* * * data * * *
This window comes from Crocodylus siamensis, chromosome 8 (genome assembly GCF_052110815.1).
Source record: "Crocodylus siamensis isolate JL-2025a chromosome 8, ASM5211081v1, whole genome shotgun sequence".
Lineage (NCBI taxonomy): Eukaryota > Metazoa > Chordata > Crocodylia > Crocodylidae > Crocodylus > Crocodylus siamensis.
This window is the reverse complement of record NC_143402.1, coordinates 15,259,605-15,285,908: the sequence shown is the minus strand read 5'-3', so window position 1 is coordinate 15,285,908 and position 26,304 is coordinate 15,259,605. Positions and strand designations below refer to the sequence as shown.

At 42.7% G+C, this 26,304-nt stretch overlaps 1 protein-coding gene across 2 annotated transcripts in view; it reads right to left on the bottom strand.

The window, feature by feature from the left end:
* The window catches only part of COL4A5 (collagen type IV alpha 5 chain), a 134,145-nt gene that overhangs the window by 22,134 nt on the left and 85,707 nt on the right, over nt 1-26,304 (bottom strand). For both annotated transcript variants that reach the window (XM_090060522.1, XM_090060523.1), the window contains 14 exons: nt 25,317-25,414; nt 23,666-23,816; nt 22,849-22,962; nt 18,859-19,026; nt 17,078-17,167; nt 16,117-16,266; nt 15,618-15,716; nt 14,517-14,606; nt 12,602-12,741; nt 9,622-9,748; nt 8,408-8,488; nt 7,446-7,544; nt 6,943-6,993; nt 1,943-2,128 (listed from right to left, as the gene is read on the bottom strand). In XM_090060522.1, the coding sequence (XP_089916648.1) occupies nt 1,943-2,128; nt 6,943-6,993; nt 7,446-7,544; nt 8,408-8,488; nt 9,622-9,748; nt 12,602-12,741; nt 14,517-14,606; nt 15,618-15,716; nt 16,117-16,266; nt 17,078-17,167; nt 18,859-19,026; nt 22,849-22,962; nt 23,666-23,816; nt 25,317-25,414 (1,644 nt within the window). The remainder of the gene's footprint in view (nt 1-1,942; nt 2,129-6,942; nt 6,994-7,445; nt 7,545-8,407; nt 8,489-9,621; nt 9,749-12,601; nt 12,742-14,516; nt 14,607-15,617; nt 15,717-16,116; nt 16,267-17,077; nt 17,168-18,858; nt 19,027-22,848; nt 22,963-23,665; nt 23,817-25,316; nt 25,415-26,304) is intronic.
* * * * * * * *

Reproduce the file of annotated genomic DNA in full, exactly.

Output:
This window comes from Crocodylus siamensis, chromosome 8 (genome assembly GCF_052110815.1).
Source record: "Crocodylus siamensis isolate JL-2025a chromosome 8, ASM5211081v1, whole genome shotgun sequence".
Lineage (NCBI taxonomy): Eukaryota > Metazoa > Chordata > Crocodylia > Crocodylidae > Crocodylus > Crocodylus siamensis.
This window is the reverse complement of record NC_143402.1, coordinates 15,259,605-15,285,908: the sequence shown is the minus strand read 5'-3', so window position 1 is coordinate 15,285,908 and position 26,304 is coordinate 15,259,605. Positions and strand designations below refer to the sequence as shown.

At 42.7% G+C, this 26,304-nt stretch overlaps 1 protein-coding gene across 2 annotated transcripts in view; it reads right to left on the bottom strand.

The window, feature by feature from the left end:
* The window catches only part of COL4A5 (collagen type IV alpha 5 chain), a 134,145-nt gene that overhangs the window by 22,134 nt on the left and 85,707 nt on the right, over nt 1-26,304 (bottom strand). For both annotated transcript variants that reach the window (XM_090060522.1, XM_090060523.1), the window contains 14 exons: nt 25,317-25,414; nt 23,666-23,816; nt 22,849-22,962; nt 18,859-19,026; nt 17,078-17,167; nt 16,117-16,266; nt 15,618-15,716; nt 14,517-14,606; nt 12,602-12,741; nt 9,622-9,748; nt 8,408-8,488; nt 7,446-7,544; nt 6,943-6,993; nt 1,943-2,128 (listed from right to left, as the gene is read on the bottom strand). In XM_090060522.1, the coding sequence (XP_089916648.1) occupies nt 1,943-2,128; nt 6,943-6,993; nt 7,446-7,544; nt 8,408-8,488; nt 9,622-9,748; nt 12,602-12,741; nt 14,517-14,606; nt 15,618-15,716; nt 16,117-16,266; nt 17,078-17,167; nt 18,859-19,026; nt 22,849-22,962; nt 23,666-23,816; nt 25,317-25,414 (1,644 nt within the window). The remainder of the gene's footprint in view (nt 1-1,942; nt 2,129-6,942; nt 6,994-7,445; nt 7,545-8,407; nt 8,489-9,621; nt 9,749-12,601; nt 12,742-14,516; nt 14,607-15,617; nt 15,717-16,116; nt 16,267-17,077; nt 17,168-18,858; nt 19,027-22,848; nt 22,963-23,665; nt 23,817-25,316; nt 25,415-26,304) is intronic.